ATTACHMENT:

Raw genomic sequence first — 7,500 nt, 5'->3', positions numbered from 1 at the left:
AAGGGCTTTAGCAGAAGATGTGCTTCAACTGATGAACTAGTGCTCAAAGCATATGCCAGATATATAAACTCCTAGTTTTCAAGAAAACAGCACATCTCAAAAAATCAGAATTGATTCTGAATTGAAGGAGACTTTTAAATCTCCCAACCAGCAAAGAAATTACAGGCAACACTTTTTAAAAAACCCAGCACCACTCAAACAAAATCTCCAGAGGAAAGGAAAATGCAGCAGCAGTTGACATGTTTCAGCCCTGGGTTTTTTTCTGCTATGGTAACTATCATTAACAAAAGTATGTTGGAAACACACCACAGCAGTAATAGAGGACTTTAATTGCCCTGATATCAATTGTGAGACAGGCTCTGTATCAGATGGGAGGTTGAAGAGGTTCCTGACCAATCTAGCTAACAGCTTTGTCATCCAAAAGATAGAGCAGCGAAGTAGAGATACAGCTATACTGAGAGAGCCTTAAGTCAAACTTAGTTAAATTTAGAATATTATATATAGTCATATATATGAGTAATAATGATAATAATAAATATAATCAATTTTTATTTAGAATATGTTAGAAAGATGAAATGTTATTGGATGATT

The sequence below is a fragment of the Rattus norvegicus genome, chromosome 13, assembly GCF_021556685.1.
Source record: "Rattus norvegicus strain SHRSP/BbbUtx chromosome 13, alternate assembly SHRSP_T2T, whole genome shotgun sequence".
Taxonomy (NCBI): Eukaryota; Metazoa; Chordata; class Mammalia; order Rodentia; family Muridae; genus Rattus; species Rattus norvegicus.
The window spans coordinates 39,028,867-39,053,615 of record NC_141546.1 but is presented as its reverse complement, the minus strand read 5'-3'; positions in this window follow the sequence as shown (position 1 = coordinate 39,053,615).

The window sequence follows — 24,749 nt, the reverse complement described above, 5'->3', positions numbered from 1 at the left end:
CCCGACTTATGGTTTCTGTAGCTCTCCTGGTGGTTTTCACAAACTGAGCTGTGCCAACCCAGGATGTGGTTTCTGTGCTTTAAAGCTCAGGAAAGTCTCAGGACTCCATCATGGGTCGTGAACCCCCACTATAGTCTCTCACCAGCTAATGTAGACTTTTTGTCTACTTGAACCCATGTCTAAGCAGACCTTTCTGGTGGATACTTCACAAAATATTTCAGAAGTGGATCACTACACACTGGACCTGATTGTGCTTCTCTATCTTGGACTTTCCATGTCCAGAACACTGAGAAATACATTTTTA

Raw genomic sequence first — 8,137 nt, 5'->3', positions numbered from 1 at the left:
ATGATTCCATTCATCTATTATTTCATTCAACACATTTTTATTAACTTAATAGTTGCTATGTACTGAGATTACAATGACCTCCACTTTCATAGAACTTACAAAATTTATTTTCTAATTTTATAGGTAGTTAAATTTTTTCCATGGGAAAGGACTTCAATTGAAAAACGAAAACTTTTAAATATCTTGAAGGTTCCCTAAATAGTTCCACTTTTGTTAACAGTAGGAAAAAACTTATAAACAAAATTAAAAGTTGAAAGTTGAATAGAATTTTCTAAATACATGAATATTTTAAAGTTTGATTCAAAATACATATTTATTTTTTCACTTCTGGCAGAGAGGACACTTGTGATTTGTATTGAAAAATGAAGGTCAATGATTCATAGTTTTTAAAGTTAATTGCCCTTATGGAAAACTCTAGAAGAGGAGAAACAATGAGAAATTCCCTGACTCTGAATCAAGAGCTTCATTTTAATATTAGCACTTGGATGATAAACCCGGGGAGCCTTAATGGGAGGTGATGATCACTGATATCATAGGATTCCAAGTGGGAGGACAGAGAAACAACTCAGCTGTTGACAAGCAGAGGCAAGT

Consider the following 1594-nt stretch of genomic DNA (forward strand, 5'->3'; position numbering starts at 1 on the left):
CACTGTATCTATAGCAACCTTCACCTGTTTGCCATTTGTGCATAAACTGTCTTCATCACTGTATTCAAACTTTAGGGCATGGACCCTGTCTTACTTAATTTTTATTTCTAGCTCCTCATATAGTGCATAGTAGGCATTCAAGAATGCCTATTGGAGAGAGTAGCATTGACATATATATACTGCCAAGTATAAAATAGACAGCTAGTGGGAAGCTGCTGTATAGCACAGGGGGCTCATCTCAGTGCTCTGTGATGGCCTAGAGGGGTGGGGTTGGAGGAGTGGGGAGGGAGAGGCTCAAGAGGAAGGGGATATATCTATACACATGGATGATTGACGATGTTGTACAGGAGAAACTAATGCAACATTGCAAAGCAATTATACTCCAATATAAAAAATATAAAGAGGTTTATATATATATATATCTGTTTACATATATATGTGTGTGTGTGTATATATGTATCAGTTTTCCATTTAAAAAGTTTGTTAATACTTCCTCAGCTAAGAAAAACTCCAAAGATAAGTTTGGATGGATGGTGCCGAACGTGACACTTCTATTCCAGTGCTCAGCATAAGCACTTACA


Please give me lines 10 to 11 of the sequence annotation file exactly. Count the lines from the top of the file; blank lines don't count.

ATGATTCCATTCATCTATTATTTCATTCAACACATTTTTATTAACTTAATAGTTGCTATGTACTGAGATTACAATGACCTCCACTTTCATAGAACTTACAAAATTTATTTTCTAATTTTATAGGTAGTTAAATTTTTTCCATGGGAAAGGACTTCAATTGAAAAACGAAAACTTTTAAATATCTTGAAGGTTCCCTAAATAGTTCCACTTTTGTTAACAGTAGGAAAAAACTTATAAACAAAATTAAAAGTTGAAAGTTGAATAGAATTTTCTAAATACATGAATATTTTAAAGTTTGATTCAAAATACATATTTATTTTTTCACTTCTGGCAGAGAGGACACTTGTGATTTGTATTGAAAAATGAAGGTCAATGATTCATAGTTTTTAAAGTTAATTGCCCTTATGGAAAACTCTAGAAGAGGAGAAACAATGAGAAATTCCCTGACTCTGAATCAAGAGCTTCATTTTAATATTAGCACTTGGATGATAAACCCGGGGAGCCTTAATGGGAGGTGATGATCACTGATATCATAGGATTCCAAGTGGGAGGACAGAGAAACAACTCAGCTGTTGACAAGCAGAGGCAAGT

Consider the following 1594-nt stretch of genomic DNA (forward strand, 5'->3'; position numbering starts at 1 on the left):